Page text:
The indirect effects of conflict are just as bad. The deterioration of governance and infrastructure service systems cause further environmental degradation, as can population displacement. Illicit exploitation of natural resources to sustain war economies, or for personal gain, contributes to lasting environmental damage while perpetuating violence . In fact, according to a 2009 report by the United Nations Environment Programme, at least 40 per cent of internal armed conflicts in the last 60 years have been related to natural resources . A concurrent reduction in institutional capacity for environmental management further compounds harm and hinders recovery long after a conflict has ended. The effect of environmental damage on communities is complex in many ways, but in one sense it is quite simple: The effect is total. Damage to their environment impacts food and water security, health, and livelihoods of conflict-affected communities.
At the same time, countries experiencing conflict are on the front line of climate change: 12 of the 20 countries which, according to the ND-GAIN Country Index, are the most vulnerable and least ready to adapt to climate change are also sites of armed conflict. This statistic manifests in the reality observed by ICRC operations on a daily basis: In Iraq and Yemen for example, we see water scarcity threaten public health and jeopardize food and economic security. In 2020, my visits to the Sahel were shaped by accounts of floods not seen in 50 years that were contributing to the displacement caused by armed violence; more than one million people were forced to flee their homes in Mali, Niger, and Burkina Faso over the past year. At the same time, desertification is advancing such that land is increasingly difficult to cultivate. The fact that these can occur concurrently – extreme weather events, environmental degradation, and armed conflict – has an immediacy that I encounter more and more as I travel to countries where the ICRC has priority operations.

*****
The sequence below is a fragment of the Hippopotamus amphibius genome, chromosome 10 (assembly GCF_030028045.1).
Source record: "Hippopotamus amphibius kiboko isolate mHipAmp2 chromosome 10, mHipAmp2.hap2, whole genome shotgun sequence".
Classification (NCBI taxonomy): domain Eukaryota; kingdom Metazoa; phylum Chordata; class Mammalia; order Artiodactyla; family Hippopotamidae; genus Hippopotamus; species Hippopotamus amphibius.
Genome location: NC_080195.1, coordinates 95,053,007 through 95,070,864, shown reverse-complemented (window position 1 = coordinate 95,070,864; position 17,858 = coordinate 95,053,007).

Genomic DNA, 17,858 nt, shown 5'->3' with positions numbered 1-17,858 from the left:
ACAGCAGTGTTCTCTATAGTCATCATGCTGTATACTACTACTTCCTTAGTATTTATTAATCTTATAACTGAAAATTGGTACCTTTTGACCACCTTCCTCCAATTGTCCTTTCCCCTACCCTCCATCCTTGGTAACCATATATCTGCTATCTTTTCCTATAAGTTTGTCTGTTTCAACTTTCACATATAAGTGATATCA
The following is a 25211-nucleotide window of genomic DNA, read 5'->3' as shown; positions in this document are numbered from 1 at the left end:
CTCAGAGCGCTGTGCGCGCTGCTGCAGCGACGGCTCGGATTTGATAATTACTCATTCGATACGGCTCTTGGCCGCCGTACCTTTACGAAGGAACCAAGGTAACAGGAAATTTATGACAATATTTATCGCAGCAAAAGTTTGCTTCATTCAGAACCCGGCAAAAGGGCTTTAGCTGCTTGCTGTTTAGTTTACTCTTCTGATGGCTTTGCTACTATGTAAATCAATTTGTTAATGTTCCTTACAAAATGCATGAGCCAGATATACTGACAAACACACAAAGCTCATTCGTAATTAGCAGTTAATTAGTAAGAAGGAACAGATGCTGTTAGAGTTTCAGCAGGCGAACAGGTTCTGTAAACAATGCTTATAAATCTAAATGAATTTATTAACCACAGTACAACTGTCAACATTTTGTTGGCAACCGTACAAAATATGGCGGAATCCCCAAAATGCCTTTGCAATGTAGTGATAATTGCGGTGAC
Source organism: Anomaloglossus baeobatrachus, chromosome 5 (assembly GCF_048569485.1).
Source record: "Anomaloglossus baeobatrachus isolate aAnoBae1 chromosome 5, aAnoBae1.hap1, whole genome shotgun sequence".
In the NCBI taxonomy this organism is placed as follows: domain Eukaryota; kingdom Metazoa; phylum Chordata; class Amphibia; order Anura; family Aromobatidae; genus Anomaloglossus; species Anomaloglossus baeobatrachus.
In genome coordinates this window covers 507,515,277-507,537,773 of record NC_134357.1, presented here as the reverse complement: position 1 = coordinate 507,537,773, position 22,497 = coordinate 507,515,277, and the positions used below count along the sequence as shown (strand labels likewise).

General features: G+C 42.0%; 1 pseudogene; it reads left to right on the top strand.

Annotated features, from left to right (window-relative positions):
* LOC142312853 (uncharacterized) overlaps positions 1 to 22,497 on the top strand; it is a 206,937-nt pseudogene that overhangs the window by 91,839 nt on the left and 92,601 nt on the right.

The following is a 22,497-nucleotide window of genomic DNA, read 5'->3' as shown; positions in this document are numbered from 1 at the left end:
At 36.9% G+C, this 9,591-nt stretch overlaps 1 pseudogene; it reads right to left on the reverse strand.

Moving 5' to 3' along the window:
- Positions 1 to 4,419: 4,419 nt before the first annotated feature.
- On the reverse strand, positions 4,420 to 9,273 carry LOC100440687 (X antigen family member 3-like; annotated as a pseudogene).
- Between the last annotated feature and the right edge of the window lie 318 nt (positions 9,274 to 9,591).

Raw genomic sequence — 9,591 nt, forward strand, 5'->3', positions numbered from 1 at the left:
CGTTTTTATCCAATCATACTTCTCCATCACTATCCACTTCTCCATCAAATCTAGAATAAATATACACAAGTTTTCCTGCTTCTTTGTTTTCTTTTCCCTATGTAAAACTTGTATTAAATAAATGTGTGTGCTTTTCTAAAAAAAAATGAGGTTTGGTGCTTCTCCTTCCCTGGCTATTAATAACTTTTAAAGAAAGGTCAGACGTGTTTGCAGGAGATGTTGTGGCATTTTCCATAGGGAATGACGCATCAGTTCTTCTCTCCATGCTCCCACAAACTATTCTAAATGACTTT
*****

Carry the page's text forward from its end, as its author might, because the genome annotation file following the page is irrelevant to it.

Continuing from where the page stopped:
I want to be clear. The reason why these issues matter to the ICRC is not because climate change is directly causing conflict. The relationship is indirect and complex. The reason why these issues matter to us is because we see how dramatic the impacts of climate risks and environmental degradation are on communities enduring conflict. This forces us to think hard about how to adapt our response, and how the parties to armed conflict with whom we engage can change their behavior to mitigate environmental harm.
Our Call to States and Parties to Armed Conflict
Faced with these realities, the ICRC is accelerating our outreach to States to boost the implementation of obligations to protect the natural environment under international humanitarian law (IHL), sometimes referred to as the modern law of armed conflict. To assist States and other actors who may be called on to interpret and apply these obligations, we have updated our Guidelines on the Protection of the Natural Environment in Armed Conflict .
These Guidelines set out 32 rules and recommendations relating to the protection of the natural environment under IHL. A concise commentary accompanies each rule or recommendation to aid understanding and to clarify its source and applicability. The rules include protections provided to all parts of the natural environment as civilian objects by the IHL principles of distinction, proportionality, and precautions; protections provided by rules on specially protected objects such as objects indispensable to the civilian population; protections provided by rules governing enemy property; and rules governing the use of specific weapons .
The Guidelines are intended to facilitate the adoption of concrete measures by States and armed groups, and can be incorporated into military manuals and national policy and legal frameworks. The adoption of such measures at the national level is essential to ensure that the protections enshrined in law are put into practice. It is now up to governments and other actors of influence to take action accordingly.